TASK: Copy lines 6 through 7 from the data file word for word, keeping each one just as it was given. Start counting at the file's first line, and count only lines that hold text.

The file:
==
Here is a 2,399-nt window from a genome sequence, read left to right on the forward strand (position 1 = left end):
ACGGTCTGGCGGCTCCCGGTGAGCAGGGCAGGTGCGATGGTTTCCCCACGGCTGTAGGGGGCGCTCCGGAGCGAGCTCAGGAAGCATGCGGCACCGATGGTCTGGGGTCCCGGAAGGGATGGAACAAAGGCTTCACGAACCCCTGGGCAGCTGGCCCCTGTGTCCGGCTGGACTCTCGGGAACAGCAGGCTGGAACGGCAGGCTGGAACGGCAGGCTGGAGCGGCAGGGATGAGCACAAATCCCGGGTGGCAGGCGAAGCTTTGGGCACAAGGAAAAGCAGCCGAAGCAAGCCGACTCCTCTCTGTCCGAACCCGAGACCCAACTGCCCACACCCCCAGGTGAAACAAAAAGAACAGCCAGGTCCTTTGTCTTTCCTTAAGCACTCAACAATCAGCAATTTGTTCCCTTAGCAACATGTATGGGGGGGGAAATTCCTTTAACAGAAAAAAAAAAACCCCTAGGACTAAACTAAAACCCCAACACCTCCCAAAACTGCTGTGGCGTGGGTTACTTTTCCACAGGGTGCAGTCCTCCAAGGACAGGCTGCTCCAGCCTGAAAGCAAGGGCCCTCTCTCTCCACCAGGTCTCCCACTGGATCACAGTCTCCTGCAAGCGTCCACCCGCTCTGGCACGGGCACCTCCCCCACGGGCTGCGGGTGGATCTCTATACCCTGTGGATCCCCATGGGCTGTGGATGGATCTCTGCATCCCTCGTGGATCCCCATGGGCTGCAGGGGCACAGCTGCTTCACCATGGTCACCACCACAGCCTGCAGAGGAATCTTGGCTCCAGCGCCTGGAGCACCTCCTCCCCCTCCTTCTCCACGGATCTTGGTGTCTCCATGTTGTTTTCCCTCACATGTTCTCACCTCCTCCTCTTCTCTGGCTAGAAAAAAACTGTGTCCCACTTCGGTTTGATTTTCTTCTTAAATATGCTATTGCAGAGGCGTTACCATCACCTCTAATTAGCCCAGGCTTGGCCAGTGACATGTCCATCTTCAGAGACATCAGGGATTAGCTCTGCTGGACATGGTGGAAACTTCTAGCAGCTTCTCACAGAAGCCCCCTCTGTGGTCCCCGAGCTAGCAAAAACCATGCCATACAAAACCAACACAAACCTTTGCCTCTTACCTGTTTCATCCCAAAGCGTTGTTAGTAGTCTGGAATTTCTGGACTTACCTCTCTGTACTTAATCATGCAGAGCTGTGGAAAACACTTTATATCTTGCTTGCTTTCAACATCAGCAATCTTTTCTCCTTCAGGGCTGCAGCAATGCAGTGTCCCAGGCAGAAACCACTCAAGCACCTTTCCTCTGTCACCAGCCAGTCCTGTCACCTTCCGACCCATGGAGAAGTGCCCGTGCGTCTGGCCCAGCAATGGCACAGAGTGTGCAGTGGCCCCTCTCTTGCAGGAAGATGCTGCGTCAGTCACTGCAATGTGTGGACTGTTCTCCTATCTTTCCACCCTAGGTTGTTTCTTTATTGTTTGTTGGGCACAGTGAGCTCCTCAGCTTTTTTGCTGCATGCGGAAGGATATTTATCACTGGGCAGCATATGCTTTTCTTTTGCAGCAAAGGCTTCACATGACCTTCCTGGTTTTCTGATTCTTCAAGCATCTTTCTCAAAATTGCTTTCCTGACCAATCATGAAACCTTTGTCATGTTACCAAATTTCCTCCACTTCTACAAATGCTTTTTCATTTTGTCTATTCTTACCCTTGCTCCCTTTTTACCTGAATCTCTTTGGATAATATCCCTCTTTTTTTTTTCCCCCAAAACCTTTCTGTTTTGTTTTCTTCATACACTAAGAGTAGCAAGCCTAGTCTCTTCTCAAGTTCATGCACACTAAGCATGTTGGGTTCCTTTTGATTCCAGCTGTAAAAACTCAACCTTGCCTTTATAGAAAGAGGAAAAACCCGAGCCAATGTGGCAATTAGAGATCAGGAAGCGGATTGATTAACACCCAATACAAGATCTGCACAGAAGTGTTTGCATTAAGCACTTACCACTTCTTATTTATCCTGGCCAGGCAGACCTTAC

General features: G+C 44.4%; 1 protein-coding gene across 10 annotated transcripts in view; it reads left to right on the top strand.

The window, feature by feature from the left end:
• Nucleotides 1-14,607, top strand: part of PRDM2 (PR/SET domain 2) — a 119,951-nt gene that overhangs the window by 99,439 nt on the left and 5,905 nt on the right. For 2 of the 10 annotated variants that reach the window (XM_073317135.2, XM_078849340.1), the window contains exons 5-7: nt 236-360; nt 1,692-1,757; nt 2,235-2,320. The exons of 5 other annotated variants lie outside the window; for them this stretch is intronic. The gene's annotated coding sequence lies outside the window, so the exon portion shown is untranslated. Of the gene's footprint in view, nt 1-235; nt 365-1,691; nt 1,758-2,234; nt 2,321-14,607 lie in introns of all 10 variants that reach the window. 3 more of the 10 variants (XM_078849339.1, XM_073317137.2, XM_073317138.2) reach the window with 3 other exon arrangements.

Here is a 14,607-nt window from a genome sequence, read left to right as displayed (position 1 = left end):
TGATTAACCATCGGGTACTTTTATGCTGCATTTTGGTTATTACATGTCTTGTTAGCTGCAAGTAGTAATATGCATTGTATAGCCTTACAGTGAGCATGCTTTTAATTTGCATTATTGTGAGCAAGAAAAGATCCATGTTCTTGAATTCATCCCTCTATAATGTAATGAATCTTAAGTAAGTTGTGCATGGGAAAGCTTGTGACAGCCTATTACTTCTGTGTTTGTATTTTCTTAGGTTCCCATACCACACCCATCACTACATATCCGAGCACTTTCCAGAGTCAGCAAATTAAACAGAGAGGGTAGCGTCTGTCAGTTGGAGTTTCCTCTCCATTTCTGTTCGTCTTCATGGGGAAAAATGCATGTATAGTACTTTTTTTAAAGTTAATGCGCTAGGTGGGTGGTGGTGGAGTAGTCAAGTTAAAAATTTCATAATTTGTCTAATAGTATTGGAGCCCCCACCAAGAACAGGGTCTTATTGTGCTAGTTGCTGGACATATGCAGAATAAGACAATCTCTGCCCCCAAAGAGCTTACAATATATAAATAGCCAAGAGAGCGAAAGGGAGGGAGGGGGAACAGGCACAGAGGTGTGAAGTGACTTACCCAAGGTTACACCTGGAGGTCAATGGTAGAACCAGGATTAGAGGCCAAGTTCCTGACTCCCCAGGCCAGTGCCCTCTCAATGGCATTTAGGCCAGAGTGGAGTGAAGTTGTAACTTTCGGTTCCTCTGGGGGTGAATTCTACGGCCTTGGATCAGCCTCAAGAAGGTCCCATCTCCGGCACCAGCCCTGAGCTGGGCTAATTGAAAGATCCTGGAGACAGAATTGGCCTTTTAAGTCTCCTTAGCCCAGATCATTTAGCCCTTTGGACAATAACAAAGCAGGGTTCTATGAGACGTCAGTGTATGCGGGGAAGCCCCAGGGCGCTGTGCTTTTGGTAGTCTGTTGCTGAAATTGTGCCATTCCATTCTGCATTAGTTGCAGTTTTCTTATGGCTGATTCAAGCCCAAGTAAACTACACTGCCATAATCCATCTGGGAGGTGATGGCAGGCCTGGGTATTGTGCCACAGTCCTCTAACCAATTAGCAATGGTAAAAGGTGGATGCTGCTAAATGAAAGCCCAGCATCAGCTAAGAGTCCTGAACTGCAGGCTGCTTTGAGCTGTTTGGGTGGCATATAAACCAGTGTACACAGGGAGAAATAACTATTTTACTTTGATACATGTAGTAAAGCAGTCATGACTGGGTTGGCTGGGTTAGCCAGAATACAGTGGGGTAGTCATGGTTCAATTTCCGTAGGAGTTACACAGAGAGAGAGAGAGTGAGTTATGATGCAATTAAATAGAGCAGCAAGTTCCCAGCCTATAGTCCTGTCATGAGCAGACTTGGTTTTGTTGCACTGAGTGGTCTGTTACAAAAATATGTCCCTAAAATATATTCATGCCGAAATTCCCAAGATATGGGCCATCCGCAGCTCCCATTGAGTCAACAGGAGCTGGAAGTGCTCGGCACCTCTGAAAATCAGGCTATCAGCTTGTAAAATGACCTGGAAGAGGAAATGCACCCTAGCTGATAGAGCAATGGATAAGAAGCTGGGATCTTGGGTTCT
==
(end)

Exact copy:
Here is a 14,607-nt window from a genome sequence, read left to right as displayed (position 1 = left end):
TGATTAACCATCGGGTACTTTTATGCTGCATTTTGGTTATTACATGTCTTGTTAGCTGCAAGTAGTAATATGCATTGTATAGCCTTACAGTGAGCATGCTTTTAATTTGCATTATTGTGAGCAAGAAAAGATCCATGTTCTTGAATTCATCCCTCTATAATGTAATGAATCTTAAGTAAGTTGTGCATGGGAAAGCTTGTGACAGCCTATTACTTCTGTGTTTGTATTTTCTTAGGTTCCCATACCACACCCATCACTACATATCCGAGCACTTTCCAGAGTCAGCAAATTAAACAGAGAGGGTAGCGTCTGTCAGTTGGAGTTTCCTCTCCATTTCTGTTCGTCTTCATGGGGAAAAATGCATGTATAGTACTTTTTTTAAAGTTAATGCGCTAGGTGGGTGGTGGTGGAGTAGTCAAGTTAAAAATTTCATAATTTGTCTAATAGTATTGGAGCCCCCACCAAGAACAGGGTCTTATTGTGCTAGTTGCTGGACATATGCAGAATAAGACAATCTCTGCCCCCAAAGAGCTTACAATATATAAATAGCCAAGAGAGCGAAAGGGAGGGAGGGGGAACAGGCACAGAGGTGTGAAGTGACTTACCCAAGGTTACACCTGGAGGTCAATGGTAGAACCAGGATTAGAGGCCAAGTTCCTGACTCCCCAGGCCAGTGCCCTCTCAATGGCATTTAGGCCAGAGTGGAGTGAAGTTGTAACTTTCGGTTCCTCTGGGGGTGAATTCTACGGCCTTGGATCAGCCTCAAGAAGGTCCCATCTCCGGCACCAGCCCTGAGCTGGGCTAATTGAAAGATCCTGGAGACAGAATTGGCCTTTTAAGTCTCCTTAGCCCAGATCATTTAGCCCTTTGGACAATAACAAAGCAGGGTTCTATGAGACGTCAGTGTATGCGGGGAAGCCCCAGGGCGCTGTGCTTTTGGTAGTCTGTTGCTGAAATTGTGCCATTCCATTCTGCATTAGTTGCAGTTTTCTTATGGCTGATTCAAGCCCAAGTAAACTACACTGCCATAATCCATCTGGGAGGTGATGGCAGGCCTGGGTATTGTGCCACAGTCCTCTAACCAATTAGCAATGGTAAAAGGTGGATGCTGCTAAATGAAAGCCCAGCATCAGCTAAGAGTCCTGAACTGCAGGCTGCTTTGAGCTGTTTGGGTGGCATATAAACCAGTGTACACAGGGAGAAATAACTATTTTACTTTGATACATGTAGTAAAGCAGTCATGACTGGGTTGGCTGGGTTAGCCAGAATACAGTGGGGTAGTCATGGTTCAATTTCCGTAGGAGTTACACAGAGAGAGAGAGAGTGAGTTATGATGCAATTAAATAGAGCAGCAAGTTCCCAGCCTATAGTCCTGTCATGAGCAGACTTGGTTTTGTTGCACTGAGTGGTCTGTTACAAAAATATGTCCCTAAAATATATTCATGCCGAAATTCCCAAGATATGGGCCATCCGCAGCTCCCATTGAGTCAACAGGAGCTGGAAGTGCTCGGCACCTCTGAAAATCAGGCTATCAGCTTGTAAAATGACCTGGAAGAGGAAATGCACCCTAGCTGATAGAGCAATGGATAAGAAGCTGGGATCTTGGGTTCT